Needs of the home front

March 21, 2003

THOUSANDS of miles from Iraq, Baltimore Mayor Martin O'Malley is thundering about the needs of the home front. On television, radio and the Internet, he is browbeating decision-makers in Washington. His aim: securing long-promised funding for local governments that already have spent millions on homeland security.

He is right. The failure of Congress to provide an anticipated $3.5 billion in additional funding for local safety efforts is taxing the home front.

Baltimore City alone has spent more than $12.5 million of its own money to combat the threat of terrorism since Sept. 11, 2001.

Mr. O'Malley is speaking not only for Baltimore and Maryland. As the chairman of the U.S. Conference of Mayors' homeland security task force, he is lobbying for local governments throughout the nation. They reportedly have spent several billion dollars on increased security since 9/11.

The war in Iraq has heightened cities' safety precautions. For the first time since the scary days after Pearl Harbor, a veritable home front has evolved. No one is clear about what threat to expect, but unprecedented vigilance is being advocated everywhere.

Maryland is no exception: Heavy trucks are routinely stopped for searches, hospitals have been told to be on guard against bioterrorism, strategic sites are in a high state of alert from the Baltimore harbor to a nuclear power station in Southern Maryland.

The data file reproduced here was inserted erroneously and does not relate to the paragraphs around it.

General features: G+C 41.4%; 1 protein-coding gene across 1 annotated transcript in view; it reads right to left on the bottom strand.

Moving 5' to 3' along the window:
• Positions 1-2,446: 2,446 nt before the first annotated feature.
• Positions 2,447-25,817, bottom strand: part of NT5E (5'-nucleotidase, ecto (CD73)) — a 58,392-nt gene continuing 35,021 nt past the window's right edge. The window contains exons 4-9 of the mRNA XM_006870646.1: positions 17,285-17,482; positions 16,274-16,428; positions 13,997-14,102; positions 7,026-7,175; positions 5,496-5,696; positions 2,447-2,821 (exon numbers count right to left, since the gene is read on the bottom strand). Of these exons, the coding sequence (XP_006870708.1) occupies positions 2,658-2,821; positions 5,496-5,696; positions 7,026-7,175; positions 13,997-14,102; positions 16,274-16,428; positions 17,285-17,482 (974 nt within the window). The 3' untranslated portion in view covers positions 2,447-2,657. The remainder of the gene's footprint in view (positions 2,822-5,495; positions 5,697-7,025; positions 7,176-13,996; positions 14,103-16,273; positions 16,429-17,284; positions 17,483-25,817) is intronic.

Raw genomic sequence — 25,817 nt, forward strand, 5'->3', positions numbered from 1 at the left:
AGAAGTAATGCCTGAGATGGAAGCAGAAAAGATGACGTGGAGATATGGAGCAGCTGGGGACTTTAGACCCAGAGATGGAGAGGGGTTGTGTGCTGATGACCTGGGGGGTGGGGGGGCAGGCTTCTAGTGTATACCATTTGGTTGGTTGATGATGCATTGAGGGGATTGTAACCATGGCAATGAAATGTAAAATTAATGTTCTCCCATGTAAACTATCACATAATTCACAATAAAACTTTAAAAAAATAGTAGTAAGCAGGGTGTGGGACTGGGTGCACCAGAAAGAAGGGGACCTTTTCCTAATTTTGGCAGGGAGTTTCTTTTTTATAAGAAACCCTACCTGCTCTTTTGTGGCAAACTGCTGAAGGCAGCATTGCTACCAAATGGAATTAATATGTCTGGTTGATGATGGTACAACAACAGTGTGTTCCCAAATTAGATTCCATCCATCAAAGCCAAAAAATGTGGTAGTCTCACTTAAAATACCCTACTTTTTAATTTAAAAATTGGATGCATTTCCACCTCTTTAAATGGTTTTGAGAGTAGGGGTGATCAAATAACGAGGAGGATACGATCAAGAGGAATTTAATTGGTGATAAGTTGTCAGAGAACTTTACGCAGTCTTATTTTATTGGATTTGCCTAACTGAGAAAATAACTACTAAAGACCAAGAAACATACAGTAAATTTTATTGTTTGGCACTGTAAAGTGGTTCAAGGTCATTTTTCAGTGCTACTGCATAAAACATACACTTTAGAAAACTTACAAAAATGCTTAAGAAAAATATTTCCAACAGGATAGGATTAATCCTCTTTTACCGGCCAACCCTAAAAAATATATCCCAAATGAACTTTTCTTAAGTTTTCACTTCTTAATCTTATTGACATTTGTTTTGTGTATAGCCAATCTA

In his advocacy role for the nation's mayors, Mr. O'Malley will be highly visible in the next few days. His message is that any multibillion-dollar war budget that President Bush sends to Congress should include adequate funds for stepped-up activity by "our police, fire and EMS first responders who are protecting us on the home front."

Since 9/11, Maryland steadily has been improving its ability to deal with terrorism. There have been realistic exercises to test that readiness. Nevertheless, critical weaknesses persist.

Among them are the inability of Baltimore County, Baltimore City and the Maryland State Police to communicate on a single radio system. Also, many police departments lack sufficient tools for coping with a disaster, such as equipment to detect radiation.

Such deficiencies could have adverse consequences in a regional emergency. That's why aid is needed from Washington -- and quickly.

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